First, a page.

Koochiching County, Minnesota’s north boundary touches the Canadian border.
Koochiching broke off from Itasca County and became its own county in 1906. Keith’s father, Ronald (R.S.) was there to help plat the town of International Falls and at one point he was acounty commissioner.
Here are past posts about R.S. McDonald and his involvement with International Falls. You can go to the archive box on the right of this blog and search for May 2010.
- May 15, 2010 “Commissioner R.S. McDonald“
- May 10, 2010 “Ronald S. McDonald – A Dam is Built!”
- May 2, 2010 “Ronald S. McDonald or known as just R.S.”
My hubby and I have visited International Falls on several occasions in 2000 and 2001 enjoying the sights and doing genealogical research.
My cousin was born and lived there but passed in 2007, at the age of 94. I met her when she was 87. She was one of the reasons I went there to visit. She was the daughter of John (Jack) and Sarah McDonald, Ronald’s brother and sister-in-law. She was my father, Keith’s, cousin. I have shared in this blog several of Mary’s stories about her father and mother. She didn’t have any stories to tell me about my family because she was about 3-4 years old when Ronald left International Falls and was too young to know them.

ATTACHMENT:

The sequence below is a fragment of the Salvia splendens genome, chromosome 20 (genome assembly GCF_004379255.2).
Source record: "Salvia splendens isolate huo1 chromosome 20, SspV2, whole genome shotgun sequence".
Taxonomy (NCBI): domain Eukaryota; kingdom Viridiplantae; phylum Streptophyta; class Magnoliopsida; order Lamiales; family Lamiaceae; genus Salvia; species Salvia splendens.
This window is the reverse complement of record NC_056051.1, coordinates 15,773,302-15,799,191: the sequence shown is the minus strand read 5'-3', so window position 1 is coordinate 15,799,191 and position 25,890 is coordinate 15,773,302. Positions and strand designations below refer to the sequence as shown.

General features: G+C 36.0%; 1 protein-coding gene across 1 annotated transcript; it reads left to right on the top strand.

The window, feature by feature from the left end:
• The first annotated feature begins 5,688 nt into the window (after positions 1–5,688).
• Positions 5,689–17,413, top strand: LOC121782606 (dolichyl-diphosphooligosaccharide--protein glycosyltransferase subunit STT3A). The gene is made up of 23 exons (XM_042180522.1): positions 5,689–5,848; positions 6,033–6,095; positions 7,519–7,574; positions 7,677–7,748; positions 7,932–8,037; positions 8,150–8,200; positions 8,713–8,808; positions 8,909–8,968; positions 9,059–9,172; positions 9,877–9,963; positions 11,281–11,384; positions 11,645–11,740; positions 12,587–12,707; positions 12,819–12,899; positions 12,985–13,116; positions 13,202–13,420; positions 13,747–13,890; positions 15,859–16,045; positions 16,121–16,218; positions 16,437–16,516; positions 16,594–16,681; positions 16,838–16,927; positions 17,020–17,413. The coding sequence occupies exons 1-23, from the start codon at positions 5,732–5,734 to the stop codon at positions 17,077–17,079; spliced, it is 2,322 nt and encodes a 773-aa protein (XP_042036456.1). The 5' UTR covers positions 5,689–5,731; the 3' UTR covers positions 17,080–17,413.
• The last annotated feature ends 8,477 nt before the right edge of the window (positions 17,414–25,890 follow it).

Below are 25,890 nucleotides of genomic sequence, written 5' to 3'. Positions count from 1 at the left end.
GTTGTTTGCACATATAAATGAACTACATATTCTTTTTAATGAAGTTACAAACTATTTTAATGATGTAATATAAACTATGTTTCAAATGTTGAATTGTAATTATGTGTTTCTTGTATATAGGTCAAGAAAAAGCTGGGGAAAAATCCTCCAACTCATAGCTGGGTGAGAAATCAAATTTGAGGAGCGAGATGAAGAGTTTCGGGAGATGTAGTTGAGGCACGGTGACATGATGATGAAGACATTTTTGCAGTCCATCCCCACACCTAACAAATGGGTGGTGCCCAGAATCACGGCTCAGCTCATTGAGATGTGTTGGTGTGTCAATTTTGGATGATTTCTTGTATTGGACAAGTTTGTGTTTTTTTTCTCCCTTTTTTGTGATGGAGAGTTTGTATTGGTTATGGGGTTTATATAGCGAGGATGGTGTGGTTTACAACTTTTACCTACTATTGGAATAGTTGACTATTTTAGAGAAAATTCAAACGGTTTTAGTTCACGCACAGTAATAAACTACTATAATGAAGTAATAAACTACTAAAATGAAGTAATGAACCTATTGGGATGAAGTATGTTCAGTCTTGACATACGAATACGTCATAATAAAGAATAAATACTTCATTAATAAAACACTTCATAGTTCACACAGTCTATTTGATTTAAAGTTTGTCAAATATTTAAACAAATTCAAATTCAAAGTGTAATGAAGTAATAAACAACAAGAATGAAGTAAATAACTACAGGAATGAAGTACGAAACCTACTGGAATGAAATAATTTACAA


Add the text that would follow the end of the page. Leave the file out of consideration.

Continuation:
The first time we went to International Falls (2000)we flew from Minneapolis in an airplane with propellers and 3 seats – 1 on one side and two on the other. I remember thinking as we flew over the wild landscape below: “This is your fault Dad.” Remember, my father, Keith was born in International Falls. See the post dated March 13, 2010 “A Baptism In International Falls!”
If memory serves the plane landed in Grand Rapids, MN and then continued it journey to International Falls. I spent the flight looking out the window and studying the landscape as we flew over and was fascinated by it. The plane’s altitude was not the usual 32,000 feet. It seemed we were very close to the ground. I mostly saw trees, water and some open land. It looked very wild to me.